Leadership Changes to the Human Exploration and Operation Mission Directorate

Leadership Changes to the Human Exploration and Operation Mission Directorate
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As of recent, William Gerstenmaier has ceased to be the Associate Administrator for Human Exploration and Operations Mission Directorate. He had had this role for the past 14 years. Gerstenmaier had yielded his position to former astronaut and agency official Ken Bowersox.

The imperativeness of sending humans of the Moon and Mars

As NASA is facing more and more pressure from the higher-ups in the state to speed up the process of sending humans on the moon, it decided that a few changes in administration might be a good thing to accomplish the objective. Vice President Mike Pence urged NASA to send the first woman and the next man on the moon by 2024, and as fast as possible on Mars.

Therefore, William Gerstenmaier is not Associate Administrator anymore. He was given a new position as special advisor to NASA’s deputy administrator which for Gerstenmaier, and for all of the astute people, resembles more of a downgrade than anything else. Gerstenmaier was an important part of NASA’s ambitious projects on space exploration. He was there supervising the operations on the International Space Station. He was there managing the development of the agency’s newest rocket. He was there administering the Space Launch System and the Commercial Crew program.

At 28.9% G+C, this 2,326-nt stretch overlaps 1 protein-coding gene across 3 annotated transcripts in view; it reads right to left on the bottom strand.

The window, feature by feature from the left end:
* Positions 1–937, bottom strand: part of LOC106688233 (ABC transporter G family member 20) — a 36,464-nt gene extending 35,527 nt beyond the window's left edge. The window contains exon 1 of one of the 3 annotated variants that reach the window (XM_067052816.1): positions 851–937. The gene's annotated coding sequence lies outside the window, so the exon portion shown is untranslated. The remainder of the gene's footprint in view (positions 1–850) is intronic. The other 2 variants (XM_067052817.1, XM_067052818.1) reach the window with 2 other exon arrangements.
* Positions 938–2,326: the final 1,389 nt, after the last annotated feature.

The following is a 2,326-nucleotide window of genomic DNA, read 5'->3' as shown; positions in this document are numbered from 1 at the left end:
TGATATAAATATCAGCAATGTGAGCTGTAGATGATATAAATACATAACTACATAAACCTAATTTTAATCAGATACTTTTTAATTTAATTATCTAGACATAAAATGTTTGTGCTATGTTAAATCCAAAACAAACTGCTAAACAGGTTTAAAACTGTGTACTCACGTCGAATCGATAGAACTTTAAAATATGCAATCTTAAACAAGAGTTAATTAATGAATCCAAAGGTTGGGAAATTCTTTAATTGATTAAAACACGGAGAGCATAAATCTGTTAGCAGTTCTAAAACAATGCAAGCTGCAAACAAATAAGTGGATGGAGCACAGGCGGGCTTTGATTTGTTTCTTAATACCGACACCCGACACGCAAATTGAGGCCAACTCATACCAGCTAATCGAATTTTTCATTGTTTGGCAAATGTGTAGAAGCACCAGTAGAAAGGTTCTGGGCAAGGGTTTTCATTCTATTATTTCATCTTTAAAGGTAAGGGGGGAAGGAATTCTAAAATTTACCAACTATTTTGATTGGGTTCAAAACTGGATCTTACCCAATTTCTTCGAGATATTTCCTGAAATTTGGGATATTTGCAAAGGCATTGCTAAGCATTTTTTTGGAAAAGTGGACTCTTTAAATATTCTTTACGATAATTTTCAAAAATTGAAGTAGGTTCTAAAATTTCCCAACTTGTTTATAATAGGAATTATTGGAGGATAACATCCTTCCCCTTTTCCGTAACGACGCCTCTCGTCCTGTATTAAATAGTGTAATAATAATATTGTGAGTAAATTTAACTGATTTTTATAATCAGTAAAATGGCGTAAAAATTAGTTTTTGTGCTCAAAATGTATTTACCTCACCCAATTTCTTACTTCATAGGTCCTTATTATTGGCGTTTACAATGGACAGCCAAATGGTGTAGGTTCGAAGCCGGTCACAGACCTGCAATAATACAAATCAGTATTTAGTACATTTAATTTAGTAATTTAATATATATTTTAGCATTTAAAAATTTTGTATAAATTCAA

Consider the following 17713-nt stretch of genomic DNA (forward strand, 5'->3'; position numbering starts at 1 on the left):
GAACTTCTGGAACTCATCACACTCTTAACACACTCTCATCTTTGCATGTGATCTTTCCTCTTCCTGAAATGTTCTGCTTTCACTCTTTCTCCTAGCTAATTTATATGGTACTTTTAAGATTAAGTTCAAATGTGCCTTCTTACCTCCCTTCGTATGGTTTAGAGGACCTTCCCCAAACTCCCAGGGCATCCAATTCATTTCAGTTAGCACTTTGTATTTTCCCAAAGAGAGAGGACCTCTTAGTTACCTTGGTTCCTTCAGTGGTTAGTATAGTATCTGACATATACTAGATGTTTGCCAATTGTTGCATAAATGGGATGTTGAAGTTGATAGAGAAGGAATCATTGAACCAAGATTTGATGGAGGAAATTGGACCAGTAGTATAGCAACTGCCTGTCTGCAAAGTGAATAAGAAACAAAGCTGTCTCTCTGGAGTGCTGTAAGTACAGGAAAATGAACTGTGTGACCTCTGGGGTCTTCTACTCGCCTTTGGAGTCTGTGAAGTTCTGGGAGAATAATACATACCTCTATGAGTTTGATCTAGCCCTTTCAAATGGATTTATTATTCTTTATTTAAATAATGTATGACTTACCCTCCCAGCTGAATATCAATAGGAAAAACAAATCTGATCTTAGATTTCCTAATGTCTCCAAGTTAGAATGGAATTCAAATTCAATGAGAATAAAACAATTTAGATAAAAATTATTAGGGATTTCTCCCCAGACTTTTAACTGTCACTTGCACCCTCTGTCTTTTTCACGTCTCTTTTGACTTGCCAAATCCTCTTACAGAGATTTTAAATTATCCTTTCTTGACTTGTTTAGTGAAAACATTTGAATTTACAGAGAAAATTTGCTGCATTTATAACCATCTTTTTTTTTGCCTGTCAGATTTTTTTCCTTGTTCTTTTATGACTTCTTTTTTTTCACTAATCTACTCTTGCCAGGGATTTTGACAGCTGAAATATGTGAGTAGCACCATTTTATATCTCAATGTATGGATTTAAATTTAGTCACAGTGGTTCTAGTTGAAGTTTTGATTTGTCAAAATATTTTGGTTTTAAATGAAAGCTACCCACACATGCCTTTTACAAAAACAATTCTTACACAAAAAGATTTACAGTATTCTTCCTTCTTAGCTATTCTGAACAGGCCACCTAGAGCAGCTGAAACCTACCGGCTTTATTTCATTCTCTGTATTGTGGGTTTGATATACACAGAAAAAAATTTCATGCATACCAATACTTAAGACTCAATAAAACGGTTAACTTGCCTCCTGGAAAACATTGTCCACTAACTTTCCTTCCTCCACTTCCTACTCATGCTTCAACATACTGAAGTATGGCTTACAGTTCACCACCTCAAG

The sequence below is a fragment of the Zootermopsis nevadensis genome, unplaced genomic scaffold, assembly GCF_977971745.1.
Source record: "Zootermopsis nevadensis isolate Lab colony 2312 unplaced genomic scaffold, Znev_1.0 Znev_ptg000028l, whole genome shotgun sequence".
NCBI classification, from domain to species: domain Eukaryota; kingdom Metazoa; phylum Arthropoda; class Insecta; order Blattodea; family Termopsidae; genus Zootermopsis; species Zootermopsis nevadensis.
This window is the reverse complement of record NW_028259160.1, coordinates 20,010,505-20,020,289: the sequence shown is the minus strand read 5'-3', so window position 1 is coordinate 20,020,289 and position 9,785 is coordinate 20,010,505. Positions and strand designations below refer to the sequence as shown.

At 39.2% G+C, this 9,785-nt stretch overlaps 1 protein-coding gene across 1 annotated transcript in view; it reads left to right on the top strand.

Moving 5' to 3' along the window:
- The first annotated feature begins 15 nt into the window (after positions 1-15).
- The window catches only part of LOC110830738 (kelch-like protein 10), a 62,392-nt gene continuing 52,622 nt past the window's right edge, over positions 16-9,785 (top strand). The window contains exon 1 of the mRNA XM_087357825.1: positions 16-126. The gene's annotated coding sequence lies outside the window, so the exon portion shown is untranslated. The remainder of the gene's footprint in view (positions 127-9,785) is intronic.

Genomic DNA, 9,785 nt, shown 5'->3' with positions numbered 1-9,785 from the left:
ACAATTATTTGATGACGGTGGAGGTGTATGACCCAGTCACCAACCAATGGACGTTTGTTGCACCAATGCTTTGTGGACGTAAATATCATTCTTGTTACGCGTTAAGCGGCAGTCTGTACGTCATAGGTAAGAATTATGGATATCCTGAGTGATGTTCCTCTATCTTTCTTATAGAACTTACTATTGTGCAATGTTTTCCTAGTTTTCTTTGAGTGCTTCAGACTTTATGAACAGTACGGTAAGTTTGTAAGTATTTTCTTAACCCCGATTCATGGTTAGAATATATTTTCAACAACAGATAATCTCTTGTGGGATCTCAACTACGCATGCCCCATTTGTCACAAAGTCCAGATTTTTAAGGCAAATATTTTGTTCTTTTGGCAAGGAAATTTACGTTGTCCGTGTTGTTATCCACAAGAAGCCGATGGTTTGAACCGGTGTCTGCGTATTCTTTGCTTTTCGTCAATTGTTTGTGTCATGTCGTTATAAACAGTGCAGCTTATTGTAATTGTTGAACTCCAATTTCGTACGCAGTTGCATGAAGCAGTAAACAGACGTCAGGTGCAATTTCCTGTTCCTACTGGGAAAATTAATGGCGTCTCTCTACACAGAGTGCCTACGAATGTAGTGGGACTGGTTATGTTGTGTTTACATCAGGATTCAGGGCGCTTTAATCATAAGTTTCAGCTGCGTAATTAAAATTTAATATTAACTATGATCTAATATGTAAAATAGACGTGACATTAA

Hours before Gerstenmaier was demoted, he has been testifying at a House conference about the Artemis program, which targets to establish a continuous existence on the moon, exactly what Mike Pence wanted.

At the same time, NASA is currently attempting to gain the confidence of the Congress regarding the Artemis program. The decision taken by the agency in regards to the two administrators might or might not affect the outcome of the hearing. However, NASA has the support of the White House which is more than ready to take funds from the Pell Grant program to finance the lunar program. That, of course, with the Congress’ consent.

William Gerstenmaier was not the only one to be transferred. Bill Hill, another important administrator of NASA, was made special advisor. With these two changes, NASA gave up on the two of the most important people in command of human in space mission.


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